Who bears the cost of ‘informal mhealth’? Health-workers’ mobile phone practices and associated political-moral economies of care in Ghana and Malawi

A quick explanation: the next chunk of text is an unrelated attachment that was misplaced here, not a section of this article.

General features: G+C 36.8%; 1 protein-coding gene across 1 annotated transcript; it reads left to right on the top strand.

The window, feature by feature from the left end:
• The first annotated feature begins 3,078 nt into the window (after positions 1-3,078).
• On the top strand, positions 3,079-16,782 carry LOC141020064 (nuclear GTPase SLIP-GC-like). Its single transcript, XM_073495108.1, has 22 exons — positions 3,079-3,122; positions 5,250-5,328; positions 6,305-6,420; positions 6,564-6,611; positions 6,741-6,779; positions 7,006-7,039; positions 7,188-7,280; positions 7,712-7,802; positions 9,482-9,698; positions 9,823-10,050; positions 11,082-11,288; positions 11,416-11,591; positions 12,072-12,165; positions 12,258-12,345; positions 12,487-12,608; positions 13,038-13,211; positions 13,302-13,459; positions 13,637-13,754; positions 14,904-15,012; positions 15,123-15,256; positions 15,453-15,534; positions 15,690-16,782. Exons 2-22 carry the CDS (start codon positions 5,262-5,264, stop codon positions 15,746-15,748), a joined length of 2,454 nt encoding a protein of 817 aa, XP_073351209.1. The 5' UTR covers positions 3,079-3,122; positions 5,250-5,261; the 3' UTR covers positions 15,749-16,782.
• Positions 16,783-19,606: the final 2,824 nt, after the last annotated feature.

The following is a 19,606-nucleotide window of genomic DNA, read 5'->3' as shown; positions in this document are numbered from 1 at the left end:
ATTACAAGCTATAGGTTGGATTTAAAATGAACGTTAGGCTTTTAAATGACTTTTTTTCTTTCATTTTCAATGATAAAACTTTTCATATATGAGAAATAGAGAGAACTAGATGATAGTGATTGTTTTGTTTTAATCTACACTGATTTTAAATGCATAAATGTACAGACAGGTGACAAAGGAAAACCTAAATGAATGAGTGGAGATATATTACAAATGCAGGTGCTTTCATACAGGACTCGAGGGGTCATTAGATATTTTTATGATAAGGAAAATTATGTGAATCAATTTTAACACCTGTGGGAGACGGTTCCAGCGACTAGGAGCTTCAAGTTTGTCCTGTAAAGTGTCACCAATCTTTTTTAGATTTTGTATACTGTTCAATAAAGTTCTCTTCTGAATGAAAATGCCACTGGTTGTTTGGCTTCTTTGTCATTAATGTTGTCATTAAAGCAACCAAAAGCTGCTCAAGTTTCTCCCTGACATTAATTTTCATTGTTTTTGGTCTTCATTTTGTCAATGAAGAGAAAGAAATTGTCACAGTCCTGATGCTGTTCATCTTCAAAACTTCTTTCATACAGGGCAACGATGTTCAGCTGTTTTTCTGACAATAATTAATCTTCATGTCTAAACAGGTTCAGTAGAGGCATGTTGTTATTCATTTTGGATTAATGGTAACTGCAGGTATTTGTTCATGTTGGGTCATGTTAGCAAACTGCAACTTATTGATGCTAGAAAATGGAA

Africa’s recent communications ‘revolution’ has generated optimism that using mobile phones for health (mhealth) can help bridge healthcare gaps, particularly for rural, hard-to-reach populations. However, while scale-up of mhealth pilots remains limited, health-workers across the continent possess mobile phones. This article draws on interviews from Ghana and Malawi to ask whether/how health-workers are using their phones informally and with what consequences. Health-workers were found to use personal mobile phones for a wide range of purposes: obtaining help in emergencies; communicating with patients/colleagues; facilitating community-based care, patient monitoring and medication adherence; obtaining clinical advice/information and managing logistics. However, the costs were being borne by the health-workers themselves, particularly by those at the lower echelons, in rural communities, often on minimal stipends/salaries, who are required to ‘care’ even at substantial personal cost. Although there is significant potential for ‘informal mhealth’ to improve (rural) healthcare, there is a risk that the associated moral and political economies of care will reinforce existing socioeconomic and geographic inequalities.
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